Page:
Cutting costs in healthcare organizations often requires standardization and collaboration, tasks that are far easier said than done at large systems such as Kaiser Permanente, Providence Health & Services or Ascension Health.
"My takeaway would be that this is just really, really, really hard," Tony Byram, vice president of business intelligence at District of Columbia-based Ascension, said during a panel discussion at the Oracle Industry Connect conference at the Washington Hilton on Thursday. "It's hard sometimes to help our leaders in my organization understand how hard it is."
However, health systems can only streamline their businesses by making some sacrifices, said Kerri-Lynn Morris, executive director of finance operations and strategic projects for Menlo Park, California-based Kaiser Permanente. Her organization has about 60 different scheduling systems and nine different payrolls, numbers that represent obvious opportunities for cost-cutting standardization.
"We're a large business and we've got to get to the point where we say, 'OK, pick one--we can live with one,'" she said. "It's great to have regional autonomy, but there also has to be compromise and recognition of the cost that it brings when one region wants one app and another region wants something else."
In a session at the Oracle conference Wednesday, Texas Medical Center CEO Robert Robbins also stressed the challenges of bringing disparate institutions to the table, while noting how critical such a task has become. "The future is going to be collaborative efforts," he said.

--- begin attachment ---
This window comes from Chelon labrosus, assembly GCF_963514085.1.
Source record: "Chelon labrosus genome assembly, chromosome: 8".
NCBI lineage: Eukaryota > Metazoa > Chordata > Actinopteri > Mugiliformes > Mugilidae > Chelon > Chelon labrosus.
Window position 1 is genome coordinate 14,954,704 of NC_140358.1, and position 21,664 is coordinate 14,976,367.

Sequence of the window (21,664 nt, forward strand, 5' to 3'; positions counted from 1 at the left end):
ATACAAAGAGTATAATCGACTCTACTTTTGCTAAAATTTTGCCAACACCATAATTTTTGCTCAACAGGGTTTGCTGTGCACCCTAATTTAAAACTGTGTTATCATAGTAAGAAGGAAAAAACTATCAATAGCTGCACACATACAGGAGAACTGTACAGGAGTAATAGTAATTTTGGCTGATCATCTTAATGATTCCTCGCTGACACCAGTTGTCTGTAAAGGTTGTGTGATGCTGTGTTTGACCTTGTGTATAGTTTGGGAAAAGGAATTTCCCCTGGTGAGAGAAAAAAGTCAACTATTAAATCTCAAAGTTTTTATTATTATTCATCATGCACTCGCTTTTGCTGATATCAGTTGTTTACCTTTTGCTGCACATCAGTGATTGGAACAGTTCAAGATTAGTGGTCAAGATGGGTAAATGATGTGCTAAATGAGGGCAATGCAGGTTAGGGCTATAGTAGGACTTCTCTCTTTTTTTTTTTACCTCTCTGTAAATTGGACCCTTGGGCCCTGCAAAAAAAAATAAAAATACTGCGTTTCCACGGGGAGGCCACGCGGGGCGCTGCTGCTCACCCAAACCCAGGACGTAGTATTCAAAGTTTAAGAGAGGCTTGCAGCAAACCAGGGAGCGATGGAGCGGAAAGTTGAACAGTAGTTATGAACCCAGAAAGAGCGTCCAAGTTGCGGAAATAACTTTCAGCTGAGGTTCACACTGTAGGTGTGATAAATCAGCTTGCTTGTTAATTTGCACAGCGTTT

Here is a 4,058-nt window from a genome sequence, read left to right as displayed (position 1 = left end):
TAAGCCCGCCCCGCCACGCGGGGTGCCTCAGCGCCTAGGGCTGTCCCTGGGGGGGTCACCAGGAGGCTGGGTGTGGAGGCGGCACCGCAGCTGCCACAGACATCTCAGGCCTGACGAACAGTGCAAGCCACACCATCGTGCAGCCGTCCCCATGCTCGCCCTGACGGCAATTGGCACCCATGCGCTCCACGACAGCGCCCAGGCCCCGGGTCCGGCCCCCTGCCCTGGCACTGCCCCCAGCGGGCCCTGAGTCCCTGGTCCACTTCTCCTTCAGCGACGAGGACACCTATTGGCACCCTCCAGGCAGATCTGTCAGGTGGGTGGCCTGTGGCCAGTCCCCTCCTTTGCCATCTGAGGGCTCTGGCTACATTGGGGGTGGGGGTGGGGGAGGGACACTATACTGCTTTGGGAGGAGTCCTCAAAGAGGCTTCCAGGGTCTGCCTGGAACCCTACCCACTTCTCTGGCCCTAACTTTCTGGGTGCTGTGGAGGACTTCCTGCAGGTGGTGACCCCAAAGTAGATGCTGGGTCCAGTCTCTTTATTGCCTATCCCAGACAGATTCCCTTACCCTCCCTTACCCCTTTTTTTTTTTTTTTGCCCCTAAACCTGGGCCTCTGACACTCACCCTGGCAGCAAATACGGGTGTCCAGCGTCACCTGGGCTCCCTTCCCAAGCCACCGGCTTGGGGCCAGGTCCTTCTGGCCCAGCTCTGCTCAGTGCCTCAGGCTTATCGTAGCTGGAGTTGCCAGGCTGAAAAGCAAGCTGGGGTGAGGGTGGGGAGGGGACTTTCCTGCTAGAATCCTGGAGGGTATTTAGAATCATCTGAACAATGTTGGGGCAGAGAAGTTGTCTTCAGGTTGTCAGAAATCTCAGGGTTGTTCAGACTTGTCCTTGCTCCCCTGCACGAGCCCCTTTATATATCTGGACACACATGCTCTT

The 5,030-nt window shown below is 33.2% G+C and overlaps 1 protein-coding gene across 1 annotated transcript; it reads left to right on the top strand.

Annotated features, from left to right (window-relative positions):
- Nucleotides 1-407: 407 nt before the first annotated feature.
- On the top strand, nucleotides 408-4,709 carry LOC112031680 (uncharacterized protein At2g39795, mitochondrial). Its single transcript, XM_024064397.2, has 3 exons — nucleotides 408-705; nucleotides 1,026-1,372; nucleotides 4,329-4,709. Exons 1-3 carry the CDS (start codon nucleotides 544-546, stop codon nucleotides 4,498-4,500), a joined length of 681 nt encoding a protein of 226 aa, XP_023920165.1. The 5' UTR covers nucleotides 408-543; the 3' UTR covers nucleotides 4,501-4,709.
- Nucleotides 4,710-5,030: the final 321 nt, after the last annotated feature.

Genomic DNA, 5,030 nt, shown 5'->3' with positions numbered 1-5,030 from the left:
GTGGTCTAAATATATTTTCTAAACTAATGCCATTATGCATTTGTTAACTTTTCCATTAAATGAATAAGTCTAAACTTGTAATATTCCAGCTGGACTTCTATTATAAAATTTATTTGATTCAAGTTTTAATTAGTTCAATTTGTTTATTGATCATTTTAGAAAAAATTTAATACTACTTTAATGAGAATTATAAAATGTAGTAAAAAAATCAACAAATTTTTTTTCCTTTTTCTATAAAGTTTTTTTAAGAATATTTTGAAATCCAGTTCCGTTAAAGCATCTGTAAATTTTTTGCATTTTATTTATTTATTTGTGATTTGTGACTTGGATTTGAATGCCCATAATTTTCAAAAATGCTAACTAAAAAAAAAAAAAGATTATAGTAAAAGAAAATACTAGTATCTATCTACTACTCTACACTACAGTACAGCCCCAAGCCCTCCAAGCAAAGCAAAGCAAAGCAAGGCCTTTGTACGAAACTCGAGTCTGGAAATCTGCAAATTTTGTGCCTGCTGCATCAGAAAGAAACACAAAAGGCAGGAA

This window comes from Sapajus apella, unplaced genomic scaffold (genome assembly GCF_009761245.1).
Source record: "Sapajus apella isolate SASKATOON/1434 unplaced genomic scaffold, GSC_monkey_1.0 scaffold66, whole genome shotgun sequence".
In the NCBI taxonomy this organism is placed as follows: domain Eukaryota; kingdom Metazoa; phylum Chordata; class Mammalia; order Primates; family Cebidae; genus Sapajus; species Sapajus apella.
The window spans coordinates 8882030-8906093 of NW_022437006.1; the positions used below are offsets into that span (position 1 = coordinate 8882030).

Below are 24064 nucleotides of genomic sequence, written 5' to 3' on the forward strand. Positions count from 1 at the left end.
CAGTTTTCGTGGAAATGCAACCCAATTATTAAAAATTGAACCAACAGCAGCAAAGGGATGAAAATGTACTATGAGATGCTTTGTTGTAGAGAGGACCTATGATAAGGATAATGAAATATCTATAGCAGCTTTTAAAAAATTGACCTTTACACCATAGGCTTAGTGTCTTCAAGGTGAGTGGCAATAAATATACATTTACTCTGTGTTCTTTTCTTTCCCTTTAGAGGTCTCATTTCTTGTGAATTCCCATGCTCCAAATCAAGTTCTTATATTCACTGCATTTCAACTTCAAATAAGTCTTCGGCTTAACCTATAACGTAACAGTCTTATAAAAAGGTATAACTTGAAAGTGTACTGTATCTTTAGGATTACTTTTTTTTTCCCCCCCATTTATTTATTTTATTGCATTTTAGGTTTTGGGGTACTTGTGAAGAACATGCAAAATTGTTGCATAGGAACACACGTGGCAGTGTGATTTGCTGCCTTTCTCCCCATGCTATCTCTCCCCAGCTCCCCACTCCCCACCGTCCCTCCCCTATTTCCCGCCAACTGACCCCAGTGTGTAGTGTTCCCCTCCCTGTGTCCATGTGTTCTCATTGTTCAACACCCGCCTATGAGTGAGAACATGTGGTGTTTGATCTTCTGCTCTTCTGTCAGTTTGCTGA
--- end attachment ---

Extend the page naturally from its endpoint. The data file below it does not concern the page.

Christine Santos, chief of strategic business analytics for Providence Health & Services, a nonprofit system headquartered in Renton, Washington, said her organization views cutting costs as a secondary concern. Its goal is to make its communities healthier first, and "then the cost piece comes naturally," she said.
Still, Providence seeks to consolidate its IT, supply chain and finances in order to reduce administrative costs so it can put more dollars toward patient care and achieving the Triple Aim, Santos said, adding, "It's no longer a finance initiative; it's really an administrative initiative."
At Kaiser, Morris said, the organization wants to reduce employee overtime by 5 percent as well as look at other ways it can reduce workforce-related overhead, an initiative she acknowledged can sometimes be a difficult sell.
"The key for us is this is not something we are doing to our employees or to our managers, it is something we're doing for them," she said.
Ascension has started several initiatives of its own, Byram said, including a value-creation office to cut costs, information governance to set standards for the normalization of data across the organization and a shared-service division to "manage all the back-office stuff." The organization also has pulled all of its physicians into its clinical holdings organization with one set of leadership and one revenue cycle system. It's a strategy that frees up doctors to focus on their jobs, Byram said.
"Physicians, they didn't get into this to run a business, they came into it to help patients. And they ended up having to do all of this other stuff. Well, if we can take that burden off of them, that will help," he said.
But a successful cost-reduction strategy will look different for every health system, Santos stressed, so leaders must endeavor to find what works best for them.
"To me there is no secret sauce," she said. "You have to do what's right for your organization, find that right balance to help move change forward."